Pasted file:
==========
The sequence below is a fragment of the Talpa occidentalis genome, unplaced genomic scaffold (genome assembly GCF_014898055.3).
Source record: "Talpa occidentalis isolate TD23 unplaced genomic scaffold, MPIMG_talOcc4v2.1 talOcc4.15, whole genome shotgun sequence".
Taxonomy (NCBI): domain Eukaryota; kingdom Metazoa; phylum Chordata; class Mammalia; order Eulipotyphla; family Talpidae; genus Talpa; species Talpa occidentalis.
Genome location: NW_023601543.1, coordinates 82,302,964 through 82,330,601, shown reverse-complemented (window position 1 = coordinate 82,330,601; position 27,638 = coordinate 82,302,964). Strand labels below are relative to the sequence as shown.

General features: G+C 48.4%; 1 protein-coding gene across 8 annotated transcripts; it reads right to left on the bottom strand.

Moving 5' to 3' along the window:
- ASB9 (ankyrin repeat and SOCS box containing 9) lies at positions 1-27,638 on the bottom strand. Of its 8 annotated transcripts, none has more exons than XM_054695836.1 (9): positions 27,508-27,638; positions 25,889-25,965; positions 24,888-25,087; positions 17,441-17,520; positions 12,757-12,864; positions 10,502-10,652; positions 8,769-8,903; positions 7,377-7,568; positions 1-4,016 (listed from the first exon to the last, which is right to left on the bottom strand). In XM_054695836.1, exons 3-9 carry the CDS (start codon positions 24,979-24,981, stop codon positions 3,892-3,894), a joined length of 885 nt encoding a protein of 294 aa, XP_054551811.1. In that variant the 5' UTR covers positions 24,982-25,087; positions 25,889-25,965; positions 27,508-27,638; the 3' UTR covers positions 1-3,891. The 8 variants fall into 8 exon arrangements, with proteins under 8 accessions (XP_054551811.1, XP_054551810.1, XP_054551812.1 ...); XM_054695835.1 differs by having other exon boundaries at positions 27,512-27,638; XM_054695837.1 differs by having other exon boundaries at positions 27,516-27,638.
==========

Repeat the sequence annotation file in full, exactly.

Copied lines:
The sequence below is a fragment of the Talpa occidentalis genome, unplaced genomic scaffold (genome assembly GCF_014898055.3).
Source record: "Talpa occidentalis isolate TD23 unplaced genomic scaffold, MPIMG_talOcc4v2.1 talOcc4.15, whole genome shotgun sequence".
Taxonomy (NCBI): domain Eukaryota; kingdom Metazoa; phylum Chordata; class Mammalia; order Eulipotyphla; family Talpidae; genus Talpa; species Talpa occidentalis.
Genome location: NW_023601543.1, coordinates 82,302,964 through 82,330,601, shown reverse-complemented (window position 1 = coordinate 82,330,601; position 27,638 = coordinate 82,302,964). Strand labels below are relative to the sequence as shown.

General features: G+C 48.4%; 1 protein-coding gene across 8 annotated transcripts; it reads right to left on the bottom strand.

Moving 5' to 3' along the window:
- ASB9 (ankyrin repeat and SOCS box containing 9) lies at positions 1-27,638 on the bottom strand. Of its 8 annotated transcripts, none has more exons than XM_054695836.1 (9): positions 27,508-27,638; positions 25,889-25,965; positions 24,888-25,087; positions 17,441-17,520; positions 12,757-12,864; positions 10,502-10,652; positions 8,769-8,903; positions 7,377-7,568; positions 1-4,016 (listed from the first exon to the last, which is right to left on the bottom strand). In XM_054695836.1, exons 3-9 carry the CDS (start codon positions 24,979-24,981, stop codon positions 3,892-3,894), a joined length of 885 nt encoding a protein of 294 aa, XP_054551811.1. In that variant the 5' UTR covers positions 24,982-25,087; positions 25,889-25,965; positions 27,508-27,638; the 3' UTR covers positions 1-3,891. The 8 variants fall into 8 exon arrangements, with proteins under 8 accessions (XP_054551811.1, XP_054551810.1, XP_054551812.1 ...); XM_054695835.1 differs by having other exon boundaries at positions 27,512-27,638; XM_054695837.1 differs by having other exon boundaries at positions 27,516-27,638.